Smith opens up on former teammate’s tampering ban
Steve Smith had no complaints about world's cricket's fickle justice system after learning a former teammate received a four-match suspension for ball tampering.
West Indian cricketer Nicholas Pooran was found guilty of using his fingernail to change the condition of the ball after the third 50-over game against Afghanistan in the Indian city of Lucknow.
He has been banned from four T20 internationals, a far cry from the year sentence Smith received following the ball tampering affair which happened on his watch in Cape Town, admittedly involving the more serious offence of using sand paper.
"Everyone is different, every board is different, and the way they deal with certain issues,'' Smith said.
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"For me, I copped it on the chin ... it is what it is. I know Nicholas, I've played a bit of cricket with him and he's a talented player and someone with a bright future. I think he'll learn from his mistake and move past it.
"I don't feel hard done by. It was a long time ago now. I've moved past it and I'm focusing on the present. I played with him in the Caribbean league at Barbados. I think he's going to be an exceptional player in one-ball cricket.''
Smith will play his first Test in Australia since the ball tampering affair feeling more in control of his instincts after swallowing the bitter medicine of Cape Town.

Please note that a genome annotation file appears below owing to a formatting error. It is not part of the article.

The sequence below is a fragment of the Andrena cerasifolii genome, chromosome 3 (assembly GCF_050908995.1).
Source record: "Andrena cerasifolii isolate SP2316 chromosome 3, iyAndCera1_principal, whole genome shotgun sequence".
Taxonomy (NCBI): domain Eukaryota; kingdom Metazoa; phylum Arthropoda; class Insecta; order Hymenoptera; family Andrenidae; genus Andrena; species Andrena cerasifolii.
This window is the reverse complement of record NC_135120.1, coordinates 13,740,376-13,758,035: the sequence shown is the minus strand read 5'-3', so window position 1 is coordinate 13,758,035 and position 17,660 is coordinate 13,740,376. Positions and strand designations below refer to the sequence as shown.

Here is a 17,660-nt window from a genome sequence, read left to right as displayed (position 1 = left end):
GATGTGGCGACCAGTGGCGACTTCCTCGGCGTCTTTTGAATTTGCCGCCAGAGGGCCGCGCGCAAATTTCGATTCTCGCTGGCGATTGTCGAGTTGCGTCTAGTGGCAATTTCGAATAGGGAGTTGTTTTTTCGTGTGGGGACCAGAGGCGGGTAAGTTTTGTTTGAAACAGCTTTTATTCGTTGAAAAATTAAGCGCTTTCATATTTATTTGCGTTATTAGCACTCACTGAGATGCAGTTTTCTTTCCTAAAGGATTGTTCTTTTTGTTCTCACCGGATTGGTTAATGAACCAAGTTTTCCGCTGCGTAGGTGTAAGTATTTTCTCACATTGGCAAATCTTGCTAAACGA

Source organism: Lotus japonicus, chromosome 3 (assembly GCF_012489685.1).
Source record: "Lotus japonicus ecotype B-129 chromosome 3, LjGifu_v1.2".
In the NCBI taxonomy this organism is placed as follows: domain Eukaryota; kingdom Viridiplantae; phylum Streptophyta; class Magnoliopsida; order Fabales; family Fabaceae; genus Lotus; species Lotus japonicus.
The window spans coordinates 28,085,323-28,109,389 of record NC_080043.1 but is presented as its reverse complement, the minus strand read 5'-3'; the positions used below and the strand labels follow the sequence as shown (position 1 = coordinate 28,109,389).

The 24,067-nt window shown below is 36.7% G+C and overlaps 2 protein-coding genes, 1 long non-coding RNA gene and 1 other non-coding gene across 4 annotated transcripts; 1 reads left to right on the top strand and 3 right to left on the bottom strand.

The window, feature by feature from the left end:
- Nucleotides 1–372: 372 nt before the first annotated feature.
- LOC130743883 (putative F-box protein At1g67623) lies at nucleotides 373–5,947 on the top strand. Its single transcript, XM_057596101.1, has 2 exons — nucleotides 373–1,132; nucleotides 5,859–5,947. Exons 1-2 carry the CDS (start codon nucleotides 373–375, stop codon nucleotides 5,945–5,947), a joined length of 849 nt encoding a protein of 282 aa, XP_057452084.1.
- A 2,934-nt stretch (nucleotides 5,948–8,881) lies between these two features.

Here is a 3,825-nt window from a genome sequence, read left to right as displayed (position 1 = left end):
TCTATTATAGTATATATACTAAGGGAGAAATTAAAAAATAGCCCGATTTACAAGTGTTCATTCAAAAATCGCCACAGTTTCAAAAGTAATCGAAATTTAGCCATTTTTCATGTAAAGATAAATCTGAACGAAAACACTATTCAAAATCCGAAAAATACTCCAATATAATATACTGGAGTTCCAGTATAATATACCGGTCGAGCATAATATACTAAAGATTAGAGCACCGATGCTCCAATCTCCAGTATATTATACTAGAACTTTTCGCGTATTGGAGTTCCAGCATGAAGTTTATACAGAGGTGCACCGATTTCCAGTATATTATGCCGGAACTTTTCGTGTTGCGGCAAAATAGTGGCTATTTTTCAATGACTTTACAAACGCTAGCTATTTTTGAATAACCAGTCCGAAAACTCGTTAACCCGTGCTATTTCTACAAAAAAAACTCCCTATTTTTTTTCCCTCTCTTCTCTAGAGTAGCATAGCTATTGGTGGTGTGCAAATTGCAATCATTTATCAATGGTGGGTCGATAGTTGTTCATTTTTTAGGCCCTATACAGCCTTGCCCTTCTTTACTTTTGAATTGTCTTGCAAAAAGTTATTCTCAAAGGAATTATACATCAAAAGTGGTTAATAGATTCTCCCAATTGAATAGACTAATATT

"I'm able to I think catch my mind, where that's going and the decisions I'm making are a lot more clear with what I'm trying to do.
"Every decision you make has got an outcome, good bad and ugly, whatever, I'm able to think of how it's going to look before I make that decision a lot of the time.
"Of course, I'll still make mistakes, I'm a human being, we all do. But being able to catch yourself and the way you're thinking is something I've learnt and something I'll continue to work on and continue and get better at.''
While Australia is in the midst of a mental health crisis with Nic Maddinson, Glenn Maxwell and Will Pucovski all standing down, Smith feels open communication lines are helping the issue.
"I think that is something that we're getting a lot better at,'' he said.
"Communication with the coach, relevant people who are involved where we can have those honest conversations about how we are tracking.
"It is a pretty hectic schedule nowadays. It's bloody tough to sustain it for long periods of time particularly for the fast bowlers.''